The third major component of the Power Electronics Module is the charge input filter. When the Roadster is charging and the IGBTs are switching at 32kHz, a large amount of electrical noise is created on the AC side of the power stages. If the noise was allowed to conduct back into the power lines, it could interfere with other appliances, radios, cell phones, etc. A group of large inductors called chokes are placed between the IGBTs and the charge port to filter out the noise and avoid unwanted interference.
Putting this all together, it is amazing to consider that a bunch of tiny pieces of silicon, totaling less area than a business card, can turn on and off tens of thousands of times per second, and control the flow of over 900 amps of current to the Roadster motor. The amazing driving experience is simply controlled by silicon chips and a spinning rotor instead of pistons, fuel injectors, camshafts, a crankshaft, valves, and a whole lot of gasoline.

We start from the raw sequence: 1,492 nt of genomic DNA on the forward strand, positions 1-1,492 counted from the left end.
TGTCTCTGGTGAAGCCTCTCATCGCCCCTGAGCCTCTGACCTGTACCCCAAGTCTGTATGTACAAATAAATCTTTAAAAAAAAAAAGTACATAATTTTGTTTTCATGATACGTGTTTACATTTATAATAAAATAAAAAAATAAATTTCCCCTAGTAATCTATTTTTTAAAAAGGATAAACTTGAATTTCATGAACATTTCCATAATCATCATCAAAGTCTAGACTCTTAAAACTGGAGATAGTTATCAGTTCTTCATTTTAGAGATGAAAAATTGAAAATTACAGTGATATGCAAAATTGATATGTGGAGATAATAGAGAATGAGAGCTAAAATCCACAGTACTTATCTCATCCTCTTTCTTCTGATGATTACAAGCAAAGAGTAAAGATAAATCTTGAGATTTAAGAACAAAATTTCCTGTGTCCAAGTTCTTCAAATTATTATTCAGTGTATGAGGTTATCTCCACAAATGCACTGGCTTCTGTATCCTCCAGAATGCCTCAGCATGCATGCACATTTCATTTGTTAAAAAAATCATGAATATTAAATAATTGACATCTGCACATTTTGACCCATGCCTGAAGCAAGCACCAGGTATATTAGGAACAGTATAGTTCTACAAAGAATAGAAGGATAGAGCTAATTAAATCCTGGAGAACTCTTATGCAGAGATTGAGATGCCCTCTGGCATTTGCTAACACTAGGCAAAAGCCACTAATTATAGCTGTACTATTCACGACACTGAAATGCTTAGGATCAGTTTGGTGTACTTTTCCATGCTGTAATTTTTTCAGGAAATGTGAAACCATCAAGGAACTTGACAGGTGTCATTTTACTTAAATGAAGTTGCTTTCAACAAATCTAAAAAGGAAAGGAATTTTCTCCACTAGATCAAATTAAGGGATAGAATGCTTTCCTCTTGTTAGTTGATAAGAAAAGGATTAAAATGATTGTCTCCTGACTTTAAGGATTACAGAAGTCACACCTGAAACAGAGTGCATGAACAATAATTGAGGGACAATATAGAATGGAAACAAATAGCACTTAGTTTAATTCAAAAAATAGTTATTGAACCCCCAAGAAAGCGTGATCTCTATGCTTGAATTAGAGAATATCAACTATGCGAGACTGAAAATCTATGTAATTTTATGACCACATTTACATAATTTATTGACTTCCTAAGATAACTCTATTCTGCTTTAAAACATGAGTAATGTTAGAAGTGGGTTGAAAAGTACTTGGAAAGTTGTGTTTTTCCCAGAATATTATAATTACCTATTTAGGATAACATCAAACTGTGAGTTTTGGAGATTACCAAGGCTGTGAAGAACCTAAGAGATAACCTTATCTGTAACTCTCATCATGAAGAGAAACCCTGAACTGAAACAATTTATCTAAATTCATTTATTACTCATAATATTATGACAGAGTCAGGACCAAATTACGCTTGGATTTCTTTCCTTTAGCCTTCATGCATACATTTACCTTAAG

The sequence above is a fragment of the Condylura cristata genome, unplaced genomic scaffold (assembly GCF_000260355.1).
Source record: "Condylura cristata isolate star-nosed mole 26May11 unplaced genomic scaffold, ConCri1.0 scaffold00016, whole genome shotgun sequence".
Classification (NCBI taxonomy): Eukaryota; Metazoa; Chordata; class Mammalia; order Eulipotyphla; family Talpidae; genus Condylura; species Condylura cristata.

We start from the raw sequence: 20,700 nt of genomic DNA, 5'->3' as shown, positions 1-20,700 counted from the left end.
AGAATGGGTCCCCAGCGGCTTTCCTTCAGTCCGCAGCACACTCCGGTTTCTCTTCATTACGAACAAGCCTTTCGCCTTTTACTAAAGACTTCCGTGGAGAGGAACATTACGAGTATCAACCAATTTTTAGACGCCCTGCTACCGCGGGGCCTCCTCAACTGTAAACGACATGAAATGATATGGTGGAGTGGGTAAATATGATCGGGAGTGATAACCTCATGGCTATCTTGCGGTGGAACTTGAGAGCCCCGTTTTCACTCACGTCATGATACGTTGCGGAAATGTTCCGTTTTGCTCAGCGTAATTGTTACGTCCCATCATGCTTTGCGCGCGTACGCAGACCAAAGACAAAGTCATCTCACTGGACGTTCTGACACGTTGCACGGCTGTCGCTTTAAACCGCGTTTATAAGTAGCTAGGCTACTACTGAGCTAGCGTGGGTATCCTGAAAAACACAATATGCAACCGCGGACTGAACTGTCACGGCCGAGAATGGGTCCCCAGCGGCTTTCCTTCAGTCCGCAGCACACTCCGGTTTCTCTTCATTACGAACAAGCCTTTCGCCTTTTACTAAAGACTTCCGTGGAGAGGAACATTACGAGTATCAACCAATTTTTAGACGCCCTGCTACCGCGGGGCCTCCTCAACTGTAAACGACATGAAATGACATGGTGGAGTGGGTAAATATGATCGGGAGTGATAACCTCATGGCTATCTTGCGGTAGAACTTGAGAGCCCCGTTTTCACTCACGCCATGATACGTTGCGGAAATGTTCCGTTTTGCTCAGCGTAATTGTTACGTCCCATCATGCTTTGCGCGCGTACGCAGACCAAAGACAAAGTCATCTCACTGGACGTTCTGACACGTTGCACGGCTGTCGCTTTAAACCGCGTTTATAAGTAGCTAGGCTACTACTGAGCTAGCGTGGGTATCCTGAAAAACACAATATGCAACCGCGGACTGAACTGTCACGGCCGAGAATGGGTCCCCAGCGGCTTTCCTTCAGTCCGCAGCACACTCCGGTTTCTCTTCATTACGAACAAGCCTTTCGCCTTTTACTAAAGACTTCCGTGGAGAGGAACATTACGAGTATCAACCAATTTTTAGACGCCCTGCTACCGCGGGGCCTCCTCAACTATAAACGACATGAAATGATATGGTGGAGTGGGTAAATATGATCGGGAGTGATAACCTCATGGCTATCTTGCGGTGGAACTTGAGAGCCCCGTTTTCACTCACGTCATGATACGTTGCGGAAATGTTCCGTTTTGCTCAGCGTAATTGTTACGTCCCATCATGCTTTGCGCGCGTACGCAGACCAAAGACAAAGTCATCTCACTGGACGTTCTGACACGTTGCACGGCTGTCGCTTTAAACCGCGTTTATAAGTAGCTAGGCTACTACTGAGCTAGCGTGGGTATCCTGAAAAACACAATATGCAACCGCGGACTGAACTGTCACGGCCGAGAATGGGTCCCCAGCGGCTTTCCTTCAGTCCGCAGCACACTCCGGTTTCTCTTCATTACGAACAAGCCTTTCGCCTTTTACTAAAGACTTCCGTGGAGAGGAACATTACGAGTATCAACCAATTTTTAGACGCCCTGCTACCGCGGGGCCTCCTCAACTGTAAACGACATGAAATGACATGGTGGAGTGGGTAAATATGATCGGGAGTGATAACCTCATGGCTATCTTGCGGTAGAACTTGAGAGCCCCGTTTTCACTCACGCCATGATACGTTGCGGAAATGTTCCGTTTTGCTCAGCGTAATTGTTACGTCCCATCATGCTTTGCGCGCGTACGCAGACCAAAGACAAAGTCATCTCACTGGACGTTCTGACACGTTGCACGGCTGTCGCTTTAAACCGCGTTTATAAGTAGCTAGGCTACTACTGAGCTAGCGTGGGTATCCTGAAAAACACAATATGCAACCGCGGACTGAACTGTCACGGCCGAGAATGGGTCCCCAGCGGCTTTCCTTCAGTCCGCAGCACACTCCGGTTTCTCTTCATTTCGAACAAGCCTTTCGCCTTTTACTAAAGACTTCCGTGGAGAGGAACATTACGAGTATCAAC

Tesla power control enables a traction control system with amazing improvements over systems in internal combustion cars. Traction control systems for ICE vehicles have a few options to maintain traction at prescribed levels: kill engine spark, reduce fuel supply, or use electronic throttle control to actively modulate throttle requests. Fundamentally, it is practically impossible to maintain near-zero output torque from an ICE, whereas zero torque is simple to maintain in an electric drivetrain. In the Roadster, the motor torque can be accurately reduced either gradually or quickly - resulting in better control with less noticeable loss of power. With onboard sensors, the car predicts achievable traction when cornering before the driver can even command a change in acceleration. It’s much safer to avoid loss of traction than react to it. Expert test drivers have found they are able to achieve higher performance with the Roadster traction control system than in comparable gas-powered vehicles.
Traction Control: On
Traction Control: Off